Meet my china cabinet.
It is one of my most favorite parts of my house. When we got married, getting china was so important to me, but everything I saw in the store just didn't feel special enough. I have always love antique looking pieces, but wasn't sure exactly how to 'register' for antique china, so I opted to just skip it and decided I would just collect stuff over time. Then, one afternoon, my grandma, mom and aunts had a bridal luncheon and surprised me by each picking out their own place setting to gift. I love that nothing matches, and yet it all goes together. Plus the thought and specialness of each piece makes me happy every time I see it. I coudn't have created a better collection if I had picked it all out myself.
My mother in law found this beautiful 1920s set at an antique store. And I got a place setting of my moms, which is really my great-great aunt's who helped raised my grandmother after her mother passed away.
I received a place setting of my Great-Aunt Jean's who was a huge influence on my life growing up and quite possibly the reason why I love fine things so much. My mother in law also gave me a plate from her mother's collection. (Champagne Flutes: Waterford 'Celebration')
My sisters-in-law found the pink and green flowered setting at an antique store. And one of my mother in law's friends gifted me a setting that was her grandmothers. She had it boxed up and never on display, so when she heard what I was doing, she insisted that I have it. (Wine glasses: Waterford)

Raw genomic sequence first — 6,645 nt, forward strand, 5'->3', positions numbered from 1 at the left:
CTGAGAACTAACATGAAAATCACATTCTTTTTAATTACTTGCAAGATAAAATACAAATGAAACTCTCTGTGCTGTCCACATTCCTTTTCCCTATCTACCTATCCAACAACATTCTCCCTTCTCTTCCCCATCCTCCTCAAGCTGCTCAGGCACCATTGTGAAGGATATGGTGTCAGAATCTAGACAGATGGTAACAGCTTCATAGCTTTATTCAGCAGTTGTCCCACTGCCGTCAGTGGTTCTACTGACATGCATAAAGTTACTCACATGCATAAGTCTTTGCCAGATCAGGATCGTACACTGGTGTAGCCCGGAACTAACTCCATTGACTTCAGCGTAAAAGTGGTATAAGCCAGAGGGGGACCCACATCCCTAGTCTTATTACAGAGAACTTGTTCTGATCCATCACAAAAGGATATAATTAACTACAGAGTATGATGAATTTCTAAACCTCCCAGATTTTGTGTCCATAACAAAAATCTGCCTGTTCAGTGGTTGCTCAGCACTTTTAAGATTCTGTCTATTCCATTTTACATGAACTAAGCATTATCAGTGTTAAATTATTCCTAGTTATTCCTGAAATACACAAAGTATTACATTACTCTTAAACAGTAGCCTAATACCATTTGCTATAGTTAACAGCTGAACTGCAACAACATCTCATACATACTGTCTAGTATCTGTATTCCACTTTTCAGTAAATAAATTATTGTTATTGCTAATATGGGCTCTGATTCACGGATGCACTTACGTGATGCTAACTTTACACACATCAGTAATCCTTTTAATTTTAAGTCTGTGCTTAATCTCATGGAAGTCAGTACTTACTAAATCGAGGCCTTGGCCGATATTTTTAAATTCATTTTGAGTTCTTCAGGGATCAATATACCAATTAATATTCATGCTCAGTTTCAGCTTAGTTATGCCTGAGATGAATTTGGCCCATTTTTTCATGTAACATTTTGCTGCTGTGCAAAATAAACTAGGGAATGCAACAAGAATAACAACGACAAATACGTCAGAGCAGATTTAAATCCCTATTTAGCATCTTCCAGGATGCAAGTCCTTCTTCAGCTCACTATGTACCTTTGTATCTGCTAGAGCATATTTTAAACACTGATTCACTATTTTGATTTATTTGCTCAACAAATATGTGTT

And one of my favorite stories: my 'divorce' china. Two of my aunts were previously married and gave me a setting from their first marriage. Although the marriage didn't last, the china itself represented a happy time.
I love that I can use them in their individual settings, or mix and match.
Also in my china cabinet in one of my most treasured items: a bowl from my Oma. My grandparents immigrated here from Germany in the 60s and before my Oma got on the boat to come over, her mother gave her this bowl, which was a wedding gift she had received in the late 1920s, and told her to 'promise to keep it in the family." You want to talk about the tears that followed that story? You better believe the Army does not touch this piece during our moves. (In fact, I have always packed and driven my china to our new homes. Not a single piece is replaceable!)
You can also find:
Antique champagne glasses
An old beer glass that belonged to Kev's grandpa, a small plate that was my maternal great-grandmother's, a lladro and a Moravian candle from Winston-Salem.
Wine glasses from the many wineries we have visited.
Kate Spade 'Larabee Dot' crystal (that's our last name!)
And some antique silver and crystal.
I also own two sets of real silver, but that is a post for another day.
What's in your china cabinet?